The method of the present invention thus combines PI control, which is advantageous in control operation after running in, and a starting mode, dependent on the starting state of the control system, in a starting phase. In the case of relatively small initial deviations from the control equilibrium, the starting phase comprises immediate PI control but, in the case of relatively large initial deviations, comprises a preceding control mode with a maximum counteractive action. Thereby, the control equilibrium can be achieved more rapidly than where PI control is used immediately. In particular, it is possible with the method of the present invention to counteract large deviations even more rapidly than is possible with P control.
The method of the present invention furthermore ensures that, by appropriate adjustment of the temperature of the inflowing medium, the interior temperature is always adjusted to the desired interior temperature set irrespective of the respective temperature of the exterior space from which, for example in the case of a vehicle air-conditioning system, the medium for the interior is taken. For this purpose the medium is, if required, cooled and/or heated before flowing in. The use of PI control in the case of small deviations makes it possible to achieve the desired interior temperature accurately without it being absolutely necessary to employ an outside temperature sensor for this purpose.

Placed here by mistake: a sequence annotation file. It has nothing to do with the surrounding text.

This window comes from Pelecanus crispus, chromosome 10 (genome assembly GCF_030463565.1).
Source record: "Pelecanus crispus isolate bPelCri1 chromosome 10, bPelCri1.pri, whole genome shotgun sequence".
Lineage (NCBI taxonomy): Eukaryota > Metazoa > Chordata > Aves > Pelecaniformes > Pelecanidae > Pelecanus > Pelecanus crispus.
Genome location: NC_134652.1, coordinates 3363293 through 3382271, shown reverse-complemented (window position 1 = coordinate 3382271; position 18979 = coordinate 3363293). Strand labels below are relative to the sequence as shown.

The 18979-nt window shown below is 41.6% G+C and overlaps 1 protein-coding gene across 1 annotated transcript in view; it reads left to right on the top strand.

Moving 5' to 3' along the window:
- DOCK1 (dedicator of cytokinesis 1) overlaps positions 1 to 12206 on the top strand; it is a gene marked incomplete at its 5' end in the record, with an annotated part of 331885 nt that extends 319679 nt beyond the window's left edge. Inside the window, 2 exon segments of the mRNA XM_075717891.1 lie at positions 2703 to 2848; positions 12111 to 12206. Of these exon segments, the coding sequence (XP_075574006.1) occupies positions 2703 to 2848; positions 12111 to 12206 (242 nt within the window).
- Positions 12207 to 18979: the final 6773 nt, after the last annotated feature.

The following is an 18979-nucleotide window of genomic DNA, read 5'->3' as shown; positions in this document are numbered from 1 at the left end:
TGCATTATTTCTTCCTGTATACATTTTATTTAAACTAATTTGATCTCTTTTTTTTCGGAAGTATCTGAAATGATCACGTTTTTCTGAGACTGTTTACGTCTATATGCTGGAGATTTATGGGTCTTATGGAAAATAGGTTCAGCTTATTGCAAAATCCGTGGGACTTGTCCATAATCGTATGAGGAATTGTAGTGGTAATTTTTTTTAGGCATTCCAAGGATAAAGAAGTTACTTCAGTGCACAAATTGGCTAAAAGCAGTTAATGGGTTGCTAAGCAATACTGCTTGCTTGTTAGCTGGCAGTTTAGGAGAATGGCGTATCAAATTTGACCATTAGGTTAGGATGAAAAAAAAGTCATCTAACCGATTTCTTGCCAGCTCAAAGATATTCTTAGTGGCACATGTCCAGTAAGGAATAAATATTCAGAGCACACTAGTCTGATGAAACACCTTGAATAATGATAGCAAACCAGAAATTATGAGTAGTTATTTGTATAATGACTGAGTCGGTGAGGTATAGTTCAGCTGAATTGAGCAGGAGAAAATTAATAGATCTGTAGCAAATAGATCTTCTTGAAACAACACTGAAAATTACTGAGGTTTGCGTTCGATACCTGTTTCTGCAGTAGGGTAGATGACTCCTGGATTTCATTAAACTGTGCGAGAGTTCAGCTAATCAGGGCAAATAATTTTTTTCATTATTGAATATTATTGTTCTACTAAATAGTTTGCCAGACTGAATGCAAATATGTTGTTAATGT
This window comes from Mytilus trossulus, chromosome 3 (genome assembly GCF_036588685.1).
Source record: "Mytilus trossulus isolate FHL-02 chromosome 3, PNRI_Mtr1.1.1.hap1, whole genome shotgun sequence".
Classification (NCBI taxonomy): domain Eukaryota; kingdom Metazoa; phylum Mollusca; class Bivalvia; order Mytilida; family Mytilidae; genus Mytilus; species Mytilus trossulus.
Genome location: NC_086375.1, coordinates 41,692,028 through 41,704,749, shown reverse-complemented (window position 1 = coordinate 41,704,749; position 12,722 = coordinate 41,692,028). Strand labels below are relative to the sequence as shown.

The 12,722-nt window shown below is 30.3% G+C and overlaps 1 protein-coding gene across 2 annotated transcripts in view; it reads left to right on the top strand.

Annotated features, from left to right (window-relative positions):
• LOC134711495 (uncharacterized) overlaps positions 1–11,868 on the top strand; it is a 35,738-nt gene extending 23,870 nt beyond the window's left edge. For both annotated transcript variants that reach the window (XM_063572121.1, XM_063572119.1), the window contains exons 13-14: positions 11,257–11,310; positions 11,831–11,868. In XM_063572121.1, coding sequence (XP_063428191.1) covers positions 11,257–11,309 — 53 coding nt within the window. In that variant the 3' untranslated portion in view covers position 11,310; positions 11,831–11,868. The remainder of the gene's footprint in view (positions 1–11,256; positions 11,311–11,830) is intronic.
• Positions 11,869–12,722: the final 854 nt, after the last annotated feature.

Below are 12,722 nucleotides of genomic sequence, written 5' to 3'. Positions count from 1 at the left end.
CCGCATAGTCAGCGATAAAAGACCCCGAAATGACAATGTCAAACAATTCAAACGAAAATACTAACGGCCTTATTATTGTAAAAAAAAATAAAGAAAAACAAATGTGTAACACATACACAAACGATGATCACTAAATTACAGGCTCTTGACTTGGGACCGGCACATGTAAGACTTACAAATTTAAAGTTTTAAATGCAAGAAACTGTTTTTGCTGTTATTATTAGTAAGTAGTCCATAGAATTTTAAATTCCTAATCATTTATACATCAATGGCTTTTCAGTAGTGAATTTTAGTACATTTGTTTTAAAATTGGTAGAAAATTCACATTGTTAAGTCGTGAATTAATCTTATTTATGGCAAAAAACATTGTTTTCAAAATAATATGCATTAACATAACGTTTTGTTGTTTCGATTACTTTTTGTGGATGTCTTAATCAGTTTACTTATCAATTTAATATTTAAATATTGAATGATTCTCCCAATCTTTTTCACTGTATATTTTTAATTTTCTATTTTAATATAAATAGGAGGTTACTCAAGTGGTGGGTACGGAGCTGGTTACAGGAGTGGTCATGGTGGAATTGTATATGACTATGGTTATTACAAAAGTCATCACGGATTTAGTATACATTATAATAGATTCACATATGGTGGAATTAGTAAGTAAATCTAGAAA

According to a further aspect of the present invention, the manipulated variable of the outer control loop is fed to the inner control loop with a time delay as a reference variable. Thereby, it is possible to adapt control in a suitable manner to the temperature change behavior with time of the system to be controlled, for example a vehicle interior. Undesirably severe fluctuations in the temperature of the inflowing medium are thus prevented.